Observations on the Liberal Democrats would “kill” plans for more monitoring of emails and internet use if they were not watered down, the party’s president has said. To Do It Any Justices I have Enclosed The Article Below:
The Liberal Democrats would “kill” plans for more monitoring of emails and internet use if they were not watered down, the party’s president has said.
The plans would allow government listening post GCHQ to monitor internet traffic in real time.
The Home Office has said the move is key to tackling crime and terrorism.
Under the proposed Bill, internet firms would be required to give intelligence agency GCHQ real-time access to communications on demand.
Although intelligence officers would not be able to access the content of emails, calls or messages without a warrant, it would allow them to identify who an individual was in contact with, how often and for how long.
They would also be able to see which websites someone had visited.
The government has faced criticism over the plans, announced last week.
Some senior Conservatives joined Lib Dems and civil rights campaigners to warn the proposals would cause an intrusion into freedom and privacy.
Mr Farron told the BBC: “I am prepared to recognise that there is obviously a need in modern society with new technology to have a look at what needs to be given to the security services, but only if it is absolutely clear there is no universal access.
Free society ‘threat’
“But we are prepared to kill [the plans], be absolutely clear about that, if it comes down to it.
“If we think this is a threat to a free and liberal society then there would be no question of unpicking them or compromising, this just simply must not happen.”
The Lib Dem president said he would be “surprised” if the Bill ended up looking “anything like the press reports we have had this week”.
He said he felt that a government that includes Liberal Democrats “should ensure that Britain ends up a more liberal place, not less”.
Attempts by the last Labour government to bring in monitoring of internet communications failed after opposition from MPs, including Conservatives.
One has come to the conclusion the Fibdems are conjuring up support by the backdoor to get the sympathy vote then they say thank you all by sticking two fingers at their core supports for this reason you can’t trust the Fibdems as they lack credibility.
Recently there has been large numbers of non Fibdems voters are returning back to Labour as they cannot trust the Fibdems. Even the British National Party (BNP) and National Front (NF) are capitalising on it. They are fielding candidates on 3rd May Local Government Elections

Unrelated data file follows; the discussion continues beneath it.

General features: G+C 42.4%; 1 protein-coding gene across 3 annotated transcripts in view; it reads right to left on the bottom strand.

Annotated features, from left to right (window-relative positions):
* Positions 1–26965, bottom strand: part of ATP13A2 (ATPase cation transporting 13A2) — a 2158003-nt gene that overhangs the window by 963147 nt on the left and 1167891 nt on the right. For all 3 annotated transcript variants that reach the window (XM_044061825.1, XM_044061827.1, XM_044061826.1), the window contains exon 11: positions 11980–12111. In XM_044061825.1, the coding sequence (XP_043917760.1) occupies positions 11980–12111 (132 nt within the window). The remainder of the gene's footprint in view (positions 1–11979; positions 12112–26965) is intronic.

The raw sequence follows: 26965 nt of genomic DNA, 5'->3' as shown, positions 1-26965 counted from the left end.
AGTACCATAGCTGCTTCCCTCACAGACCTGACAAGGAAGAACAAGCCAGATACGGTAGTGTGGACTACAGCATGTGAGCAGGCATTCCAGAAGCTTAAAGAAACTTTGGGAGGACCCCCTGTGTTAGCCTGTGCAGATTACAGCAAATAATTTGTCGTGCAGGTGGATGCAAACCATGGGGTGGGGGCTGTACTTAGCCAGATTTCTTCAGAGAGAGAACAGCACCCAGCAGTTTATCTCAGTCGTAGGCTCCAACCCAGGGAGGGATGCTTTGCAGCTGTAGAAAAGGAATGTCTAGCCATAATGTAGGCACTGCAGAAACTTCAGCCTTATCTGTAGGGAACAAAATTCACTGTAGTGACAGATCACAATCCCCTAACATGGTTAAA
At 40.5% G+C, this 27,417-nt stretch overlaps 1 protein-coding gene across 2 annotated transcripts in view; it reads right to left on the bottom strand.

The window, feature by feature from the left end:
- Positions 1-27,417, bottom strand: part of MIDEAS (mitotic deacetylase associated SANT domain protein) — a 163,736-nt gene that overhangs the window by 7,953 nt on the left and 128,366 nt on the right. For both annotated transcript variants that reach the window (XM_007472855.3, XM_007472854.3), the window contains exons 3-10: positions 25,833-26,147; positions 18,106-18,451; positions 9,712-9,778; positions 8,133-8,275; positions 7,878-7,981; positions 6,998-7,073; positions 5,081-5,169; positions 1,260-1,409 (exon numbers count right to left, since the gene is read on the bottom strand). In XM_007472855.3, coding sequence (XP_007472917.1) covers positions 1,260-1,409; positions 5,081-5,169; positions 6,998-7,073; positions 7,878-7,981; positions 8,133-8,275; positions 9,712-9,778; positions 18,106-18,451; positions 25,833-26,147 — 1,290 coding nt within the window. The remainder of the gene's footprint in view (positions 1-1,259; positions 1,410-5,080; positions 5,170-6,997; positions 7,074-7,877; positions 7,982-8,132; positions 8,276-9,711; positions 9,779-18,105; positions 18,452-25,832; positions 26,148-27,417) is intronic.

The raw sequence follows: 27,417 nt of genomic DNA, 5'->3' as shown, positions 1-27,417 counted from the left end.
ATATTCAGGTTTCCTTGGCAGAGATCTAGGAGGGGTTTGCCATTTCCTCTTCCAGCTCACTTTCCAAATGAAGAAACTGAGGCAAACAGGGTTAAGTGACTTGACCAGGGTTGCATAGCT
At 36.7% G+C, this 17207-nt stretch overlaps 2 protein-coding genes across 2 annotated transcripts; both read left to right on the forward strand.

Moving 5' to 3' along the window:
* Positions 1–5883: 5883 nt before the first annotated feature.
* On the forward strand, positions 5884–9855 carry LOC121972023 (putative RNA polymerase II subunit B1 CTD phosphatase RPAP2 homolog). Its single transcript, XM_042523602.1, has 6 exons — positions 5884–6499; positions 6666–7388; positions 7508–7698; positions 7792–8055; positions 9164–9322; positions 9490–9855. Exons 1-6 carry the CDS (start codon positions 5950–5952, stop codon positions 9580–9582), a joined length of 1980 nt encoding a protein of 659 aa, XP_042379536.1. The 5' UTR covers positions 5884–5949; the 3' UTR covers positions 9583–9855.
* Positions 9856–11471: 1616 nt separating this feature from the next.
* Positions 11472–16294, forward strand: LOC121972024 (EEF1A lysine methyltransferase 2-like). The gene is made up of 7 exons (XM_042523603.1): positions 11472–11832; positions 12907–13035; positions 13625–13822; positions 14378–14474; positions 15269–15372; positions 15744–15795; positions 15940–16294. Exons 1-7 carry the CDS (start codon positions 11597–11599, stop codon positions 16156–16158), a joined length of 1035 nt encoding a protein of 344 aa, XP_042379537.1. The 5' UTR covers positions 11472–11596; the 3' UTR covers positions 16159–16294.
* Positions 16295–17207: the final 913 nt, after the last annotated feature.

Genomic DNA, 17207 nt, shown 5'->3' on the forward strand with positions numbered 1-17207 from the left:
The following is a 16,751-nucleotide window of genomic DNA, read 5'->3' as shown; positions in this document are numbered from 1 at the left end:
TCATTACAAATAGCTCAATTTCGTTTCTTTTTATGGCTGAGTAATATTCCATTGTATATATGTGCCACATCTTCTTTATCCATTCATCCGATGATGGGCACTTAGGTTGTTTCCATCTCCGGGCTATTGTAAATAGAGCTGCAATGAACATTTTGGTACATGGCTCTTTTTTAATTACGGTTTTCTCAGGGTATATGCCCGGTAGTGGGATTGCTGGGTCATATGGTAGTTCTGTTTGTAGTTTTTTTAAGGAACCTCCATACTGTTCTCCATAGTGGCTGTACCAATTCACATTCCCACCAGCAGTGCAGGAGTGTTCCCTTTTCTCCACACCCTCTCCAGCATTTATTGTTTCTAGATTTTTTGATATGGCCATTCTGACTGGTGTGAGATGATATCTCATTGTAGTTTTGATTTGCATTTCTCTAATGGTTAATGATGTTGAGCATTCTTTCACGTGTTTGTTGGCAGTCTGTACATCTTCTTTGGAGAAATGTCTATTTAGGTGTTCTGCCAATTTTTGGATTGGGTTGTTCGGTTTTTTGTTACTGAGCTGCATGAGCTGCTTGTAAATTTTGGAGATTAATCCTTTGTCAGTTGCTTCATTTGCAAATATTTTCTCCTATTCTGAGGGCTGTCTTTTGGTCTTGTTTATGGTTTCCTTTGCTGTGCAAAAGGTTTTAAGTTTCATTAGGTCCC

New legislation will expand the government’s Big Brother powers – allowing it to snoop through email and website visits, of every person in Britain, the Home Office was forced to confirm on Sunday.
Under the legislation, internet companies will be instructed to install hardware enabling GCHQ – the government’s electronic “listening” agency – to examine “on demand” any phone call made, text message and email sent and website accessed in “real time,” according to Sunday reports.
Although GCHQ would not be able to access the content of such communications without a warrant, the legislation would enable it to trace which individuals or groups a person is in contact with and how often and for how long they are in communication.
A previous attempt to introduce a similar law was abandoned by the former Labour government in 2006 after fierce opposition.
A Home Office spokesman said on Sunday ministers were intending to legislate “as soon as parliamentary time allows.”
He added: “It is vital that police and security services are able to obtain communications data to investigate serious crime and terrorism.”
Big Brother Watch campaign group spokesman Nick Pickles branded the unprecedented step an attack on privacy online and rejected government claims it will help improve public safety.
“If this was such a serious security issue why has the Home Office not ensured these powers were in place before the Olympics?” he asked.
Senior Tory backbencher David Davis criticised the proposals, saying they represented an unnecessary extension of the power of the state to “snoop” on its citizens.
He told BBC News: “It is not focusing on terrorists or on criminals. It is absolutely everybody. Historically governments have been kept out of our private lives.”
Civil rights group Liberty director Shami Chakrabarti said that both the Conservatives and the Liberal Democrats had resisted the plan when they were in opposition.
“There is an element of whoever you vote for – the empire strikes back,” she told Sky News’s Murnaghan programme.
“This is more ambitious than anything that has been done before.”